First impression on unpacking the Q702 test unit was the solid feel and clean, minimalist styling.
HP Officejet 6500 Wireless (E709n) inkjet multifunction
HP's mid-range inkjet multifunction produces decent quality documents
HP's Officejet 6500 Wireless (E709n) inkjet multifunction slots into a competitive price range and doesn't particularly excel. Nevertheless, it does print at fast speeds and produces good quality documents.
- Wi-Fi connectivity, good quality printed documents
- Confusing control panel, scans are poor quality, expensive consumables
HP's attempt to compete with budget lasers hasn't been completely successful with the Officejet 6500 Wireless (E709n), but this inkjet multifunction can still print good quality documents.
Price$ 299.00 (AUD)
The Officejet 6500 Wireless (E709n) can connect over USB, Ethernet or Wi-Fi. An automatic document feeder and automatic duplex unit come as standard on the wireless version. The integrated media card reader supports SD, xD, MMC and Memory Stick removable media but we would have liked to see CompactFlash and PictBridge USB support as well.
Though this multifunction has a smaller footprint and less features than the more expensive Officejet Pro 8500 Wireless (A909), HP has managed to make it look more complicated. There are 37 different buttons to control its scan, copy, fax and photo printing functions, and the small two-line monochrome LCD means that the majority of control and configuration has to be done from a computer.
Thankfully, the front-facing paper tray isn't enclosed at the front, making it easier to replenish media without having to lift up the output tray. The scanner lid doesn't take up the entire top half of the printer either; it is separated from the automatic document feeder so you only have to lift up the portion of the lid which covers the actual scanning bed.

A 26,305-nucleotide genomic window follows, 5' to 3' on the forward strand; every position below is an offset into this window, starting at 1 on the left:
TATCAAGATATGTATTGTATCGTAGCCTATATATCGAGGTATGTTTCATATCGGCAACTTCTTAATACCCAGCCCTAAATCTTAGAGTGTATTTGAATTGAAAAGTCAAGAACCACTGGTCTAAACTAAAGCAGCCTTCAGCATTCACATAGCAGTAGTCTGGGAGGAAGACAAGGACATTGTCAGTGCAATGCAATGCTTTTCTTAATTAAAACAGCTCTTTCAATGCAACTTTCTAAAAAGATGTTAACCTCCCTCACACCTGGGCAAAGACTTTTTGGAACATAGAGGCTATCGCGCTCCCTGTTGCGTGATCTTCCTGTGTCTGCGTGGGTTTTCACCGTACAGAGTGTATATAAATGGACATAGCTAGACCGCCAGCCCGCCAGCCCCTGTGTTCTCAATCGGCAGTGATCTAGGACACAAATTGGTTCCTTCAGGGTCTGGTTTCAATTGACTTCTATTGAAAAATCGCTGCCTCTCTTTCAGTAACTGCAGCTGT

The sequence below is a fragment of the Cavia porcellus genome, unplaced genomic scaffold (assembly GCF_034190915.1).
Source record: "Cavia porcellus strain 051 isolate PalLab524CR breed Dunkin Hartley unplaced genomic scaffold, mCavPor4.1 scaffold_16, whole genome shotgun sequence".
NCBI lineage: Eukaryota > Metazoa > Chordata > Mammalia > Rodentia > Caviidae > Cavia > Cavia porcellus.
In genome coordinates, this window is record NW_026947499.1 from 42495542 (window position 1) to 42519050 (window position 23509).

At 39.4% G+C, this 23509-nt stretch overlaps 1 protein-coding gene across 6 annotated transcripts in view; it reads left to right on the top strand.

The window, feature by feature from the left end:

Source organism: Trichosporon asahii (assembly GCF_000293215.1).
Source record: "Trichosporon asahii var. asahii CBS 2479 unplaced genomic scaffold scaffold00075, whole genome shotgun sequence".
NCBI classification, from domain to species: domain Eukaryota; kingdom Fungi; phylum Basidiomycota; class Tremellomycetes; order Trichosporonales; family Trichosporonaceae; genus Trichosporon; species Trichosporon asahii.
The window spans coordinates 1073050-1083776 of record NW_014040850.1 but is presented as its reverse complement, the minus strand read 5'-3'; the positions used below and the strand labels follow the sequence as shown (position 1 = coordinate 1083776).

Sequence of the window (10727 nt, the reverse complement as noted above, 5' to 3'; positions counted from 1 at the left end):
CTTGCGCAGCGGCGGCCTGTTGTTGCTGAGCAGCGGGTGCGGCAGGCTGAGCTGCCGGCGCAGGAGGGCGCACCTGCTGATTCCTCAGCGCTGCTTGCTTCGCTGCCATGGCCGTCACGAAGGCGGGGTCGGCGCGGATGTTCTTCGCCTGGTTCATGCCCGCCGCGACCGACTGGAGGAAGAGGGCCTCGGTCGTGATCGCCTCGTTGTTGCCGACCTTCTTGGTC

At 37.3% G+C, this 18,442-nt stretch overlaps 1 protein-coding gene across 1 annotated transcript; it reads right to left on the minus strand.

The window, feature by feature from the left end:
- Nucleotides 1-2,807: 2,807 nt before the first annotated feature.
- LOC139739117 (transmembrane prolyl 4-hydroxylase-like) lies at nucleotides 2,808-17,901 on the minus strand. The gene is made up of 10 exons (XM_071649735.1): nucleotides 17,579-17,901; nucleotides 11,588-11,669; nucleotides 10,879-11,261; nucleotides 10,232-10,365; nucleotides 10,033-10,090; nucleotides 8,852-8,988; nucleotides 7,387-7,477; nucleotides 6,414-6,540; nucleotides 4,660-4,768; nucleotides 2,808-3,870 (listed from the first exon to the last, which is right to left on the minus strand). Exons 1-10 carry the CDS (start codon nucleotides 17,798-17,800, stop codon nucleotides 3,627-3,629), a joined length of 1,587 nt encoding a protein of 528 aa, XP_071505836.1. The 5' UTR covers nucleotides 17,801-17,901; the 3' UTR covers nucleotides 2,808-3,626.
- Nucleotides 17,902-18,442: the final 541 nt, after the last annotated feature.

The Officejet 6500 Wireless (E709n) inkjet multifunction takes an average of 24 seconds to print the first page of draft documents, and prints both draft mono and colour documents at a speed of 17.3 pages per minutes. Normal mono documents print at 9.5ppm while colour documents at normal quality print at 5.9ppm. These speeds don't match the equally priced Epson Stylus Photo TX700W, but draft document results from the Officejet 6500 Wireless are much better quality than those from the Epson.
We criticised the "inky" look of documents from the Officejet Pro 8500 Wireless (A909) but this isn't applicable here. Text is particularly crisp at a 7pt font size, and doesn't degrade in quality when the size is boosted to 20pt. Colours in graphical documents are solid and accurate. Reds are particularly vibrant on standard A4 paper.
The colour palette is again quite good in photos, but even when printed at best quality the results are grainy on close inspection. Given this, the Officejet 6500 Wireless inkjet multifunction is best suited toward document printing, but can handle the occasional photo if required.
While HP claims that this multifunction printer can compete with budget lasers on cost, its average cost of 17.8c per page certainly makes it a more expensive option than lasers, but a reasonable price overall. This is certainly a point of consideration for the small office.
Scanning takes an unusually long time and the results aren't outstanding. Still, the multifunction will suffice for basic text scanning and will work well for optical character recognition (OCR) purposes.
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GGG Evaluation Team
For work use, Microsoft Word and Excel programs pre-installed on the device are adequate for preparing short documents.
The Fujitsu LifeBook UH574 allowed for great mobility without being obnoxiously heavy or clunky. Its twelve hours of battery life did not disappoint.
The screen was particularly good. It is bright and visible from most angles, however heat is an issue, particularly around the Windows button on the front, and on the back where the battery housing is located.
My first impression after unboxing the Q702 is that it is a nice looking unit. Styling is somewhat minimalist but very effective. The tablet part, once detached, has a nice weight, and no buttons or switches are located in awkward or intrusive positions.
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